If a legal aficionado ever wanted to uncover a case that is both completely deficient in fact and law, he/she needs to look no further than the Stormy Daniels/Michael Avenatti lawsuit against Donald Trump and his lawyer Michael Cohen. Daniels, uncovered on just about a daily basis given her porn career, was further revealed, as a sleazy fabricator, in a “60 Minutes” episode yesterday evening. Avenatti, more so, continued to shed his legal scales in offering no lawful rationale for the action he filed against the president and Cohen.

Daniels and Avenatti, an odd, twisted couple of star-seeking wannabes, define being legally incredible and inept via their claims. It’s as if they decided to bring the worst possible case in an effort to gather the maximum attention for themselves. It seems that they have relied upon the lethal concoction of (1) the maxim “even bad publicity is good publicity”; and (2) allowing themselves to be taken advantage of by an overly eager fake news tabloid media and special interest group witch-hunt-brigade against Trump. The pair are gambling that, upon their case going down in a blazing legal fire, after all the dust settles, their now 115 minutes of fame, coupled with some sure millions in publicity/book/movie/ancillary payoffs, will outweigh the millions that Daniels will pay in damages and the frivolous lawsuit penalties/reputation destruction that will be caused to the once-little known lawyer Avenatti.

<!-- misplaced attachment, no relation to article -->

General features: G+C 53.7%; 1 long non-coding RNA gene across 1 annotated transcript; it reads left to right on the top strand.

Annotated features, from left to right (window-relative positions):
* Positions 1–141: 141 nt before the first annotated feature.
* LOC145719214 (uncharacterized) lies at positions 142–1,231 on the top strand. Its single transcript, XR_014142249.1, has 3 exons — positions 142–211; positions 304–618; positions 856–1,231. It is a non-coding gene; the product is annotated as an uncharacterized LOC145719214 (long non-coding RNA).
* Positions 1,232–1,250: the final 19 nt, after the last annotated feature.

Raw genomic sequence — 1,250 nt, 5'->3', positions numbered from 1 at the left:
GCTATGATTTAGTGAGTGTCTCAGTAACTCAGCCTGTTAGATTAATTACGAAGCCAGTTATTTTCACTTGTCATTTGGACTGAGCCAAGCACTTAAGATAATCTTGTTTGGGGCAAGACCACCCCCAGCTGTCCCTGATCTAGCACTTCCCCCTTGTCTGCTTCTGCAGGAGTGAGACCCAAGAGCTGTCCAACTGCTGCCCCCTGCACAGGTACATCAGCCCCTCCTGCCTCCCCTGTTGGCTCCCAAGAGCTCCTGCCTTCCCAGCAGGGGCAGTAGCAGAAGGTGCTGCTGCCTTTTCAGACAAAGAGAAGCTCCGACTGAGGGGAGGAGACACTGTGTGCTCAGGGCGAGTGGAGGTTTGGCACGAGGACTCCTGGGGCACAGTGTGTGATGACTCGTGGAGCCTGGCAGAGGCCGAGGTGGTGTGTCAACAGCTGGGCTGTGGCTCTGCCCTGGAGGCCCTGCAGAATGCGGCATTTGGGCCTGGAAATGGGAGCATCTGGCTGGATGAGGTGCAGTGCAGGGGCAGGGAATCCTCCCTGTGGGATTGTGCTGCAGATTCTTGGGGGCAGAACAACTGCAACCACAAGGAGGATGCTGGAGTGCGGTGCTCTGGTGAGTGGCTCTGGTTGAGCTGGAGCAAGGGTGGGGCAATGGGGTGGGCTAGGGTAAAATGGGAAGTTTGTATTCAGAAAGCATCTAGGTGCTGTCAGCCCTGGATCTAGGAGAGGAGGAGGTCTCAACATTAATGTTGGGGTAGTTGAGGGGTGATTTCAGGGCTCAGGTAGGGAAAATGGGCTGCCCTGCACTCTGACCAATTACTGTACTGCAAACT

Daniels is the poster non-babe for lacking credibility in a matter where a person claims an affair occurred:

(1) In 2006, she stated that she never had a sexual relationship with Trump;

(2) In 2011, she stated that she never had a sexual relationship with Trump;

(3) In January 2018 – this year – she stated that she never had a sexual relationship with Trump. She specifically put in writing, “My involvement with Donald Trump was limited to a few public appearances and nothing more.”
Three times, over an 11-year period, Daniels unequivocally asserted that she did not have a sexual relationship with Trump. Given these admissions, alone, it is not just disingenuous to make a claim that Trump had an affair with her, but it is patently absurd. However, there are more major credibility problems for Daniels.

The woman has consistently been seeking a payday for her tale of an affair with the president. In 2011, she was prepared to take a $15,000 payment from a magazine for a Trump-love-fest story that she offered. Much to Daniels’s dismay, her dream deal fell apart.

Ever resilient to make money off her brief meetings with Trump (it is uncontested that they knew each other), Daniels jumped on an assault band wagon against the president during the 2016 presidential campaign. Seeing that she could again obtain a sizable monetary check for an affair story, she began frothing at the mouth about it to many listeners. She wielded offers and finally settled on the NDA deal with Cohen. This landed her a whopping $130,000, a figure much greater than the $15,000 magazine payment from five years earlier. Now, it seems quite evident that this money-hungry-grub is convinced that she can far exceed the $130K by breaching the NDA (an agreement that forbids her from speaking about any alleged affair with Trump).